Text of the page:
March 16, 2014

Restored Rockwell Unisaw

The completed restoration of my 1977 Rockwell International 34-461 Unisaw

Over the course of two months I completely disassembled, cleaned, primed, painted, and replaced the bearings of a 1977 Rockwell Unisaw bringing it back to a like new condition.

Below you can see the restored Unisaw in all of it’s glory ready for another 30 years of service. Before pictures can be seen here.

Refurbished 1977 Rockwell International Unisaw
Rockwell Unisaw - Front, top, and side

3 Horsepower, 230 volt, single phase motor with brand new bearings.
Rockwell Unisaw - Front, top, and side

Right-tilt configuration
Rockwell Unisaw - motor

Low voltage motor starter and control recessed into the rear of the cabinet.
Rockwell Unisaw - side and back

LED lights and white painted interior for increased visibility.
Rockwell Unisaw - Trunnion and motor


February 6, 2014

Polishing Knobs For Unisaw

My process for polishing the locking knobs for my Rockwell Unisaw restoration.

Tonight I started polished one of the Unisaw’s three locking knobs. I used a 6″ 1/2 hp buffer equipped with a Spiral sewn buffing wheel and a Loose Cotton buffing wheel.

The buffing process is simple. Use a Brown polishing compound on the Spiral Sewn buffing wheel to get the initial clean buffed look. Then follow up with the softer Loose Cotton buffing wheel with the smoother Dark Gray polishing compound. I spent about 10 minutes polishing this knob between the two wheels and compounds.

I a very please with the results.

Before Polishing

Unisaw Dust Door Knob

After Polishing

Unisaw Dust Door Knob Polished


February 5, 2014

Priming and Painting the Rockwell Unisaw

When deciding on what I wanted the finish of my Unisaw to be it was evident that a perfectly smooth factor like finish was not going to be worth the effort. Multiple layers of paint would be needed along with sanding using 300-600 grit sand paper to smooth out imperfections that had been incurred in this saw 37 years of life.

To avoid the frustration that my perfectionism would bring to trying to achieve such a finish I decided to go for a textured look. I wanted what some people call an orange peel look or eggshell. While there are paints like Rustoleum’s “Hammered” product that claim to deliver such a look, I was displeased with their results.

After testing many products and application methods, I landed on using a technique I read about on where you under-power an HVLP sprayer to create texture. The overall paint process to create the texture and have a finished surface was simple. First spray your “texture” layer of primer. Followed by a layer of primer applied evenly over the entire surface (no this does not neutralize your texture). Then apply your final layer(s) of paint for color.

Closeup of textured paint results.

Unisaw Textured Paint Closeup

Creating a textured surface with Rustoleum primer

Creating the textured primer layer is simple but time consuming. Choose a thick primer product, I chose Rustoleum’s primer which I believe is an enamel. Then, without thinning the primer, spray the primer through an HVLP gun at a low enough pressure to create splatter. To achieve the specific texture I wanted I ran my HVLP gun at 22 PSI. Locking in the texture you desire will will take a bit of tweaking and playing around with your spray gun, but once it is setup it is incredible easy to get a consistent texture. The one downside, and this may be gun specific, is that this application method is VERY slow due to the low pressure of the gun.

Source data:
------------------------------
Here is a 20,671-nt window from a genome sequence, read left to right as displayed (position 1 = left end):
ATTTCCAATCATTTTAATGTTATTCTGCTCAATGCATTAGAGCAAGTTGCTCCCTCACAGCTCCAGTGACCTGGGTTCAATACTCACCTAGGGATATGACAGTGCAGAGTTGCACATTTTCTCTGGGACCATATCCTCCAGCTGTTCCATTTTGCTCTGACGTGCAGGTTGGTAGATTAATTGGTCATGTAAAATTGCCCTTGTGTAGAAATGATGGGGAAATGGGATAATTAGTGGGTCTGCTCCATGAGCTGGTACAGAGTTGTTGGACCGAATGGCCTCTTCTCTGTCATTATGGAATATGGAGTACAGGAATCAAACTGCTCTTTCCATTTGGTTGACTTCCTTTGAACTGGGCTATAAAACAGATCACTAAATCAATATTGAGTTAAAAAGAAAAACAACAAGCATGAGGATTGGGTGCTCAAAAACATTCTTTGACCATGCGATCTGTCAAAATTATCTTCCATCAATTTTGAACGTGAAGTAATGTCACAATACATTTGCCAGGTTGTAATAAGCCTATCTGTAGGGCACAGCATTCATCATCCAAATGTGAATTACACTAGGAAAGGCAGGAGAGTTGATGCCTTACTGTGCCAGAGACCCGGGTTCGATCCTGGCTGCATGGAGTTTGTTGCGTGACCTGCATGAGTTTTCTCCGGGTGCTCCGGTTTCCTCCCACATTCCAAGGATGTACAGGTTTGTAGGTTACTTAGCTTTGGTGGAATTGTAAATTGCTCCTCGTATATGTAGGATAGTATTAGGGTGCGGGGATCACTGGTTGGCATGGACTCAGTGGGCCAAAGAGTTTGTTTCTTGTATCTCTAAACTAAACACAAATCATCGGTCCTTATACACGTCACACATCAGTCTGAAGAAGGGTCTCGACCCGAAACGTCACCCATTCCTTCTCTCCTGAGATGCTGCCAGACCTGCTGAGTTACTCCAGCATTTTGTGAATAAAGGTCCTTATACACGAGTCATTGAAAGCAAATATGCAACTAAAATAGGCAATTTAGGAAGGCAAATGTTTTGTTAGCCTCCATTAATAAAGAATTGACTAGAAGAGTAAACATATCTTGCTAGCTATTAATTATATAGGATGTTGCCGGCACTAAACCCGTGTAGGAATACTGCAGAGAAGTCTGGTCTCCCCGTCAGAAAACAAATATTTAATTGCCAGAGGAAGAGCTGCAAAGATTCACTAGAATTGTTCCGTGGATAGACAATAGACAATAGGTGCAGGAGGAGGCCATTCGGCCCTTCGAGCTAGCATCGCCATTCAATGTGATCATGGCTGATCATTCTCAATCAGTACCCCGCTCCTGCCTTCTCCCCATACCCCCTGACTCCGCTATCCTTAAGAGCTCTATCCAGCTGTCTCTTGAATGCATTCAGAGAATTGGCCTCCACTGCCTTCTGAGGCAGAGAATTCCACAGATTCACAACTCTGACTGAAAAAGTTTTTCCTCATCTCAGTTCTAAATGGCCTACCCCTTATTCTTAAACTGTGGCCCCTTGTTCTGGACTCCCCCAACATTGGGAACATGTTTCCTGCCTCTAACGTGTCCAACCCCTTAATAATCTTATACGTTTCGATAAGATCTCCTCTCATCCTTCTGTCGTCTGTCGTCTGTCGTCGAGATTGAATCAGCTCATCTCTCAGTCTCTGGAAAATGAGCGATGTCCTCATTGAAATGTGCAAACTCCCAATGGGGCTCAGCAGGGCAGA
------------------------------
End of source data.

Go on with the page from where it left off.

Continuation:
Rockwell Unisaw Restoration Progress

Unisaw exterior primed using texturing technique.
Unisaw Outside Primed
Unisaw interior painted white for increased visibility inside the cabinet once assembled.
Unisaw Inside Painted
Unisaw base painted.
Unisaw Base Painted


January 30, 2014

Restoring a 1977 Rockwell (Delta) 34-461 Unisaw

My journey restoring a 1977 Rockwell International (Delta) 34-461 Unisaw


Early in January I stumbled upon a great deal on a Rockwell International (Delta) Unisaw from the 70’s on Craigslist. Knowing that a Unisaw is a timeless classic table saw, its age of 37 years old did not matter. All it meant was a little elbow grease was going to be needed to have the table saw running like it did when it left the factory.

Thanks to the good folks at and, I was able to identify that the Unisaw was built in 1977 in Tupelo, MS plus learn a ton of other information that is proving to be critical to the restoration process. and are both essential resources for tool restoration. The depth and breadth of knowledge available is amazing!

Game plan

My game plan is to completely disassemble, clean, paint, and rebuild the saw in preparation for another 30 years of service. I am also replacing the arbor bearings and will likely replace the motor bearings too.

Visual Guide of Progress

Condition at time of purchase.
Unisaw-As Purchased
Unisaw-As Purchased
Unisaw-As Purchased
Unisaw-As Purchased

Detailed pictures before starting the restoration.
Unisaw Pre Restoration
Unisaw Pre Restoration
Unisaw Pre Restoration
Unisaw Pre Restoration
Unisaw Pre Restoration

Cabinet cleaned with Mineral Spirits to remove contact cement all over it.
Unisaw Cabinet Cleaned
Unisaw Cabinet Cleaned

Internal castings after Soda blasting, new arbor bearings, and painting with Rust-Oleum Machine Grey paint.
Unisaw Castings Painted

Custom mounted electrical control box recessed into the cabinet.

Inside of cabinet primed
Unisaw inside of cabinet primed
Unisaw inside of cabinet primed
Unisaw inside of cabinet primed

Exterior of cabinet with holes filled and ready for final sanding before priming. This is where I am at with the project as of today.
Unisaw Cabinet Ready For Final Sanding
Unisaw Cabinet Ready For Final Sanding
Unisaw Cabinet Ready For Final Sanding

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